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  • Chandra Ingram

A game of one-on-one with the Almighty Industry: Ray vs. the NBA

High Flying Bird is about NBA rookies, drilled-and-skilled athletes, and the game they play before they even step on the court. It’s not about basketball. For those not fully briefed on the NBA and its politics, this movie might not be for you. My head spun from beginning to end, making me wonder if the movie was just shoddy or I had in fact acquired a hangover.

High Flying Bird is a fast-paced narrative uncovering the NBA’s exploitation of its players and their dedicated fan base. The NBA is portrayed as a white, male-dominated industry with too much money for their limited contribution—at least in comparison to the raw talent they capitalize on.

The film revolves around a clever agent, Ray Burke, whose wit and self-confidence takes us on an unexpected ploy. When his corporate card is declined, Ray has no choice but to take the NBA lockout into his own hands. His motivations aren’t clear at first, but we soon learn that he doesn’t do it for profit or fame, but for the players and his love for the game.

“It’s a monster that I don’t think anyone can prepare for,” says Reggie Jackson in a quick-cut, black-and-white interview. The film jumps to short interviews with recognized rookies, like Karl-Anthony Towns and Donovan Mitchell. Thrown into the plot without clear designation, the interviews feel out of place. The camera is head-on, but the athletes are looking up, probably to portray how they feel when negotiating with the almighty industry. These real-life rookies give us a glimpse into their reality with the NBA.

The interviews chip away at the glamorous façade that fans envision for their favorite athletes. Basketball isn’t the only game they play. They aren’t exactly handed a fat pot of gold the second they sign-on with a team. That’s when their clock starts. And once it starts, it never stops.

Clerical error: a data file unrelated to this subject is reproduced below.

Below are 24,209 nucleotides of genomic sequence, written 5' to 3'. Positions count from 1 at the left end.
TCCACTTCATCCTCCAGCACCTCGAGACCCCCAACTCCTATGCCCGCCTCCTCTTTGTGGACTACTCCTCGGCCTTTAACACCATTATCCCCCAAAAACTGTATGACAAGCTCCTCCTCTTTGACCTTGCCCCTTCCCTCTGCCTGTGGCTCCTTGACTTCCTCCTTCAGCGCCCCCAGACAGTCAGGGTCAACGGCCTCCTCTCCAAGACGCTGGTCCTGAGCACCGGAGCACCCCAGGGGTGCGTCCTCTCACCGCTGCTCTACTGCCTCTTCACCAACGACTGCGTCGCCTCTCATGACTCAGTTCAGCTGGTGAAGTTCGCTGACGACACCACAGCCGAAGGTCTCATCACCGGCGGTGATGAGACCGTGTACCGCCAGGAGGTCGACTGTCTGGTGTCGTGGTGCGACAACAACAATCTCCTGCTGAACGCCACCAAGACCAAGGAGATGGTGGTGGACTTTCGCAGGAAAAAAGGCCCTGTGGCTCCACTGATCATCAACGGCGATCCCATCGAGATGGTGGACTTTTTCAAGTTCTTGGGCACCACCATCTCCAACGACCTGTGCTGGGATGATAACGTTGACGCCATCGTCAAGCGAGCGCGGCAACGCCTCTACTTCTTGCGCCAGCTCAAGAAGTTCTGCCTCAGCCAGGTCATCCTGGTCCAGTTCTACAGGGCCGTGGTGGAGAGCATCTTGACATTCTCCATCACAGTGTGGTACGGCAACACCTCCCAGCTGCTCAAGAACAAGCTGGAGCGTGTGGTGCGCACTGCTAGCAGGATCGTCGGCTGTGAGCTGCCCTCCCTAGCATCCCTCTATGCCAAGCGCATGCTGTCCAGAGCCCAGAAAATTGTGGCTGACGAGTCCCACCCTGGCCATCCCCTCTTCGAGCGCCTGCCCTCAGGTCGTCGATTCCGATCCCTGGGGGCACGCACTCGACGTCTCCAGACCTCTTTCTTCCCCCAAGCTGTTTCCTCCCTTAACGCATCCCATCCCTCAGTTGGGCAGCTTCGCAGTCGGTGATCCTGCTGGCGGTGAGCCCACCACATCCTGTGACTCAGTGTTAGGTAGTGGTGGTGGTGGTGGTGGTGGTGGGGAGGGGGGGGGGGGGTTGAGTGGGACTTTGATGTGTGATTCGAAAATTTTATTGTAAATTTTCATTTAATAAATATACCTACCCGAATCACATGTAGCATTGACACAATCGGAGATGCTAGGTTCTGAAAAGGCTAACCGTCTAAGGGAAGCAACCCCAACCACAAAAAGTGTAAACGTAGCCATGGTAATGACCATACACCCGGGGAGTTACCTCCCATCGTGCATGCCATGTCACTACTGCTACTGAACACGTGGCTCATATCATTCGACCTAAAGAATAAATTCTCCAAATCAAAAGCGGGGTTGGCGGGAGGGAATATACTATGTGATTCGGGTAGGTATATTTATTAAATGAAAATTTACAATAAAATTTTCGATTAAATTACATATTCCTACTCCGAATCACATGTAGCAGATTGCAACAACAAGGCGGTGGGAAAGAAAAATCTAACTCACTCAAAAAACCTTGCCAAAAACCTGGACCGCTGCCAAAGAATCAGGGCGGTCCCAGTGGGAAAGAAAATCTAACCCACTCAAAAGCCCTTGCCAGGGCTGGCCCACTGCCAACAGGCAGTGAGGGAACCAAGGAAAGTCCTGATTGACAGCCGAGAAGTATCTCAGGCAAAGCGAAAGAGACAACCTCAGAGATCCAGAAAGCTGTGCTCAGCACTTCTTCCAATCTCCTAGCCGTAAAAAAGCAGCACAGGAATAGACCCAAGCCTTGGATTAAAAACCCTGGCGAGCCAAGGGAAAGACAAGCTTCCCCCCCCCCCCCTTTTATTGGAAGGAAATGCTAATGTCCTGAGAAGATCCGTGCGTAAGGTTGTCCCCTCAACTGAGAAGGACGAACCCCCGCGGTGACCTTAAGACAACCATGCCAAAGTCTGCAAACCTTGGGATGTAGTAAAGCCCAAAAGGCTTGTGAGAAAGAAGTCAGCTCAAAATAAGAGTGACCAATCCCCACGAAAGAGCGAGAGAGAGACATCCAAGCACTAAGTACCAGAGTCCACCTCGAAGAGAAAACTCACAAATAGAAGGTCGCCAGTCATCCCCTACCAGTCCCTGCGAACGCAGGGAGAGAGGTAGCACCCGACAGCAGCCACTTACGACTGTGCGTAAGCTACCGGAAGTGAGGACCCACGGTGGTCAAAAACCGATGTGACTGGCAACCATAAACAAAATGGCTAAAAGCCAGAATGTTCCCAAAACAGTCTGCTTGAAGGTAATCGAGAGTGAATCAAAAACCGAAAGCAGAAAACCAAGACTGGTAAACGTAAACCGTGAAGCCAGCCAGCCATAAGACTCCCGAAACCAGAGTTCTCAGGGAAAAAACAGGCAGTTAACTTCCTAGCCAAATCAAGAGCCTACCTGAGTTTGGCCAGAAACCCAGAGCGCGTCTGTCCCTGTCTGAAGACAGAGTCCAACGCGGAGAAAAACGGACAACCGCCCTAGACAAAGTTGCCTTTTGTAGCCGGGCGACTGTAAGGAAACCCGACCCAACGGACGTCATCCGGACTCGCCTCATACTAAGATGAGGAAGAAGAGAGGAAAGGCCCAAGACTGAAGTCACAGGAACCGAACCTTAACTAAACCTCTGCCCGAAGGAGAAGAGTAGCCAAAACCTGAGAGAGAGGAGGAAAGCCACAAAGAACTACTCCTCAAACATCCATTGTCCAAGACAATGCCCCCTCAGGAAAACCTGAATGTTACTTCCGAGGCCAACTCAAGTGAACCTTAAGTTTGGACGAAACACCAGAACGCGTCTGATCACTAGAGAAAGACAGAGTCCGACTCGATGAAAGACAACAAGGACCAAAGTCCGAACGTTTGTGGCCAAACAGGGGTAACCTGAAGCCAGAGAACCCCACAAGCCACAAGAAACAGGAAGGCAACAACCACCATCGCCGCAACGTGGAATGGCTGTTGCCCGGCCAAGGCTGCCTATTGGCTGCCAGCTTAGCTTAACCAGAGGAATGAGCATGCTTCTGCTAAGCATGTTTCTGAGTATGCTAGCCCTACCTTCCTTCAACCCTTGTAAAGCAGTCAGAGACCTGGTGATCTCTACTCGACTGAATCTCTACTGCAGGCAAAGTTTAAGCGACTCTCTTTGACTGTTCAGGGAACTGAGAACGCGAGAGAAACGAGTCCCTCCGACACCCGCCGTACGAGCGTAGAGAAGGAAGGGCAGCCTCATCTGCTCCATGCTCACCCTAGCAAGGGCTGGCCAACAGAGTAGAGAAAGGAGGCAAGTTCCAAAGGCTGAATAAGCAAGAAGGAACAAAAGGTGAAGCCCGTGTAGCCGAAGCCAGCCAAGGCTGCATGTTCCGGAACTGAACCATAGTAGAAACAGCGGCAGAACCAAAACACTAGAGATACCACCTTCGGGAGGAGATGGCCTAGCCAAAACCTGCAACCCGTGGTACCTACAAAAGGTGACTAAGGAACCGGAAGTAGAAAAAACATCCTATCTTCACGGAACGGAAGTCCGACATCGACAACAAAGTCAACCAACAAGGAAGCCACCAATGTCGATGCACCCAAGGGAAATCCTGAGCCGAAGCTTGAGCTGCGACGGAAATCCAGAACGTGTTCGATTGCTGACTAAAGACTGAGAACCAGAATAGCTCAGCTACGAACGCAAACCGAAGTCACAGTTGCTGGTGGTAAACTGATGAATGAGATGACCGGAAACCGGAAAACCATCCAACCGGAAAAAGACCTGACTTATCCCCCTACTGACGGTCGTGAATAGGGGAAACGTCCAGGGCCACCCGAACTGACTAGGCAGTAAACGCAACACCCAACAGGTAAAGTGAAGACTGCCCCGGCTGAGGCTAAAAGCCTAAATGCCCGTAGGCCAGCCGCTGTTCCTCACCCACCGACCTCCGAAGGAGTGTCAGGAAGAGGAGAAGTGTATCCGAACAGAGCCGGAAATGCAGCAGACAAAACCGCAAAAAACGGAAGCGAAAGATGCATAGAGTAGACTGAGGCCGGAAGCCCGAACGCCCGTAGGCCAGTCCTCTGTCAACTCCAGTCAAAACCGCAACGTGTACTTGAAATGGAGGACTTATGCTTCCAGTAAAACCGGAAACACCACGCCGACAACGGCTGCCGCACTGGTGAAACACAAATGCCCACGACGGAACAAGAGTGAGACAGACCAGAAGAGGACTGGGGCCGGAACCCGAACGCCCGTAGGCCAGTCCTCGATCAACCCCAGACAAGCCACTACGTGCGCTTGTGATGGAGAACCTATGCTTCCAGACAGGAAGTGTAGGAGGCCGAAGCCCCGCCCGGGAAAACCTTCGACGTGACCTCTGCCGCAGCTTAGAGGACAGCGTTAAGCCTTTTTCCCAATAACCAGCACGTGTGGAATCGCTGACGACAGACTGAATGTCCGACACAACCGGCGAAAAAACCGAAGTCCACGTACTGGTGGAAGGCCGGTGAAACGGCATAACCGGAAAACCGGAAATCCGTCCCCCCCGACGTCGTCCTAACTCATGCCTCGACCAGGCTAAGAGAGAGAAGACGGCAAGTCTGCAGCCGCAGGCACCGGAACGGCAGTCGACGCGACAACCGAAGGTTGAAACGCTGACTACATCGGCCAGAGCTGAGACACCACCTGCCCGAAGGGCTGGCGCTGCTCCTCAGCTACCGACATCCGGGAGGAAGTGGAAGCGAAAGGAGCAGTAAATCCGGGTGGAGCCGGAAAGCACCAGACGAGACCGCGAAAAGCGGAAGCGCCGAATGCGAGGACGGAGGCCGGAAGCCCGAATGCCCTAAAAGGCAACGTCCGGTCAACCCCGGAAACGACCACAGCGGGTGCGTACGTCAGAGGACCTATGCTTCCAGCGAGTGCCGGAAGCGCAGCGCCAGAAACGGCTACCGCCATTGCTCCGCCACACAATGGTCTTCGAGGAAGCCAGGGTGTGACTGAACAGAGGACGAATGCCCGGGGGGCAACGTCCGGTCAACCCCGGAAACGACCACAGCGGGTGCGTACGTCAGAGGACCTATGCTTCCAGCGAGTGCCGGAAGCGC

Where the storyline and transitions are faulty, the iPhone shots, transitions and Andre Holland’s acting step up to the plate (wrong sport, but you get the reference). The film begins with a heated quarrel between Ray Burke (Andre Holland) and his client Erick Scott (Melvin Gregg). While their character’s personalities were immediately present on the screen, the content they were actually debating flew over my head—like a high flying bird.

The camera then follows Ray Burke as he walks through Manhattan. The screen fills with a long-shot of Ray walking alongside tall warehouses. A bicycle passes him. It builds the dread of how long this walk will be, or rather the hard work to come for the struggling agent.

But at the end of the film Ray boasts, “It only took me 72 hours.” It certainty happened fast, and it felt that way too. The plot followed Ray and his scheming strategy, but just as his own client, co-workers, and friends were left out of his plan, so were we. The film left me like a winded athlete, last to the line, behind the rest of the team. I was just trying to keep up, but I’m no NBA athlete.

Even if the narrative didn’t hold my hand and guide me through the politics and conspiring ploy, the film did accentuate one key message.

“I love the lord and all his black people.”

It’s a line that can’t be overlooked. Drawn from the character Spence (Bill Duke), a community basketball couch in South Bronx, his words weigh heavy with prejudice and injustice. When someone references slavery in Spence’s presence they must follow up with this phrase. This quote infiltrates the dialogue as frequently as prejudice infiltrates the league. More importantly though were those who neglected to say this line in the film. Which key players? Take your guess.

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